If you and your business partners agree to dissolve your business, there are several steps that are recommended:
1) Consult Your Organizational Documents
If your business is a partnership with a written Partnership Agreement, an LLC, or a corporation, you will need to follow the required steps upon dissolution (such as voting requirements) contained in your organizational docs. These documents may consist of Partnership Agreements (Partnerships), Articles of Incorporation (Corporations) or Articles of Organization (LLCs), depending on the type of company you are dissolving.
2) Notice of Intent to Dissolve and Articles of Dissolution
Each state has its own laws which address the procedures for dissolution. For example, in Georgia, corporations that have not issued shares or have not commenced business may dissolve by filing their Articles of Dissolution. However, a corporation that has issued shares and commenced business may dissolve by first filing a Notice of Intent to Dissolve, and publishing the notice of dissolution in a newspaper of general circulation in the county where your corporation’s registered office is located. After publication, these Corporations may file their Articles of Dissolution with the Secretary of State.
Georgia LLCs may dissolve by submitting a Letter of Termination to the Secretary of State’s office. A certificate of termination must include the following: name of the LLC; all known debts, liabilities, and obligations of the LLC have been paid or discharged; and that there are no actions pending against the LLC in any court or that adequate steps have been taken for the satisfaction of any judgment that may be entered against it in any pending action.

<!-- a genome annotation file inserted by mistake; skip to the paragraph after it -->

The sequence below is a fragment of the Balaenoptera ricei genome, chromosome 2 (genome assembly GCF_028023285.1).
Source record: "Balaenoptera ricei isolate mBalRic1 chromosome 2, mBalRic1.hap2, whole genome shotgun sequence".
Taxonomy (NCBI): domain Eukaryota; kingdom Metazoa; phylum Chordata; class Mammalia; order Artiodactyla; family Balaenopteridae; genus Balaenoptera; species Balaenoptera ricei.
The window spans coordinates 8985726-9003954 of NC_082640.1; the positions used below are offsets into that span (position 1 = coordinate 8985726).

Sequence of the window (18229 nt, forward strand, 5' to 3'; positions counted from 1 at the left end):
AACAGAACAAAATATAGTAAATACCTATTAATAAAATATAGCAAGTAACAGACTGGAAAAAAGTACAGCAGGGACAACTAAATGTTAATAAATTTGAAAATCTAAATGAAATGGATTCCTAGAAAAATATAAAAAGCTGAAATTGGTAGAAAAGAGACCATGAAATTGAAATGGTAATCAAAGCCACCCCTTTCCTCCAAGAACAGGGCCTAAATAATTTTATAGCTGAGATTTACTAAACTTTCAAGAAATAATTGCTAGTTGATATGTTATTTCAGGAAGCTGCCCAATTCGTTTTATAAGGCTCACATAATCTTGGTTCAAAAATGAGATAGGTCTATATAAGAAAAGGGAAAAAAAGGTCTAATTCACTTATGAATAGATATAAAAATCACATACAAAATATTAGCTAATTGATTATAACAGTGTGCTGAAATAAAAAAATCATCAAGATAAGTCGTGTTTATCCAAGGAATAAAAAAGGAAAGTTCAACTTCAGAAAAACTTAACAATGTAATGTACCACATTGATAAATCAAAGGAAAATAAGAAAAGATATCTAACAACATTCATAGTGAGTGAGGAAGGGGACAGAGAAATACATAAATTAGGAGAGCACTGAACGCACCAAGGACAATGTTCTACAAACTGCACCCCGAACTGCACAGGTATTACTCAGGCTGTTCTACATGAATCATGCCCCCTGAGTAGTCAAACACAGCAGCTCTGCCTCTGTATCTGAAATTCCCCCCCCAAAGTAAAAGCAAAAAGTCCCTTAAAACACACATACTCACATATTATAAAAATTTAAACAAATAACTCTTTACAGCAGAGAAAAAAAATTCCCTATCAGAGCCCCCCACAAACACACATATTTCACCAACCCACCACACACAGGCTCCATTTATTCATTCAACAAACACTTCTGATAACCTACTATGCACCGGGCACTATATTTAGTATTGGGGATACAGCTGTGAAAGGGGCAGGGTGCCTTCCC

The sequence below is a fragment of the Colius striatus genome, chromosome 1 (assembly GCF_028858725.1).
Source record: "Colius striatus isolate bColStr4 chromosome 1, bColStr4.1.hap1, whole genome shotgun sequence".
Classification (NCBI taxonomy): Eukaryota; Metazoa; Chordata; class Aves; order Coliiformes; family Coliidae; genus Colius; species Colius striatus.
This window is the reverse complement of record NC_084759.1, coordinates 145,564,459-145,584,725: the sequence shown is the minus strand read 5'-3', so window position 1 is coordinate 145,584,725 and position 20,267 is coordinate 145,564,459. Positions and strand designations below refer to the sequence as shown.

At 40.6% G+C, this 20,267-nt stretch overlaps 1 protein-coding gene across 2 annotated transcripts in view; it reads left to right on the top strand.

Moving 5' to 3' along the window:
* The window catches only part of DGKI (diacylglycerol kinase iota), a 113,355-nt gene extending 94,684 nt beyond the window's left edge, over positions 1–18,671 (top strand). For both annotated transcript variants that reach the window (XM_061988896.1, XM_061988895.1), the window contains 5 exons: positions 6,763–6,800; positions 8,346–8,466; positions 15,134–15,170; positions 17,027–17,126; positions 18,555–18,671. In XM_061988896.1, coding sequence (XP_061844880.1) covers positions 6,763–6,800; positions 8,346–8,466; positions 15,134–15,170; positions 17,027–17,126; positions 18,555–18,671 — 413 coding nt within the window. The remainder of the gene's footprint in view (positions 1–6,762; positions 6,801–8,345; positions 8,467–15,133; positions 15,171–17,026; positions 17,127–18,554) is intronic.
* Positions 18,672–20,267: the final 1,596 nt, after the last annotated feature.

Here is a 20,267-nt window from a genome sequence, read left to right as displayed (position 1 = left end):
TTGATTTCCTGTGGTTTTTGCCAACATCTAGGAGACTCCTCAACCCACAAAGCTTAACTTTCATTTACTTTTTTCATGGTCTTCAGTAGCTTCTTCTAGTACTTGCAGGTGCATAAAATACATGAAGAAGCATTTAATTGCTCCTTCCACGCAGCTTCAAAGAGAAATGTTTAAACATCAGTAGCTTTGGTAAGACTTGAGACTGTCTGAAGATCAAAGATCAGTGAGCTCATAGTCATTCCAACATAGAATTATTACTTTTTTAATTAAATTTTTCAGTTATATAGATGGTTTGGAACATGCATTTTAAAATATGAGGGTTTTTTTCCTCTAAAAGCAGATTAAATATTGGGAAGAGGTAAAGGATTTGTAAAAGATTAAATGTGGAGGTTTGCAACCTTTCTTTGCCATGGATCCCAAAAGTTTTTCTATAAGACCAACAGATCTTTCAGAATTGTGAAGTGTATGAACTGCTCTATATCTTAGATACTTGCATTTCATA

3) “Winding Up”
Winding up is the process of taking inventory of all business assets, notifying creditors and collecting all monies owed to the business, discharging liabilities and distributing the remaining property to stakeholders. Regardless of the type of business entity, businesses have an obligation to inform creditors of an impending closing. You will need to inform lenders, insurers, suppliers, vendors, and service providers to terminate those contracts and determine how much you owe them upon dissolution. After you’ve settled up with your creditors, what is left of the business assets must be distributed as provided in the business’s organizational documents.
4) Notify Tax and License Authorities
In addition to reporting to local, state, and federal tax agencies, you will need to file additional paperwork with your local agencies to terminate any business licenses and permits. Consult a knowledgeable attorney, such as Sparks Law attorneys, or contact the tax agency or licensing agency and inquire about what steps are required upon dissolution.
5) Terminate or Withdraw Foreign Registrations
If your company has a foreign registration with another state, you must notify that state of the dissolution. Depending on the state, the form may be called a termination of registration, certificate of termination of existence, application of withdrawal, or certificate of surrender of right to transact business.
If you have any questions on how to dissolve your business, please call an attorney at Sparks Law. We are happy to help!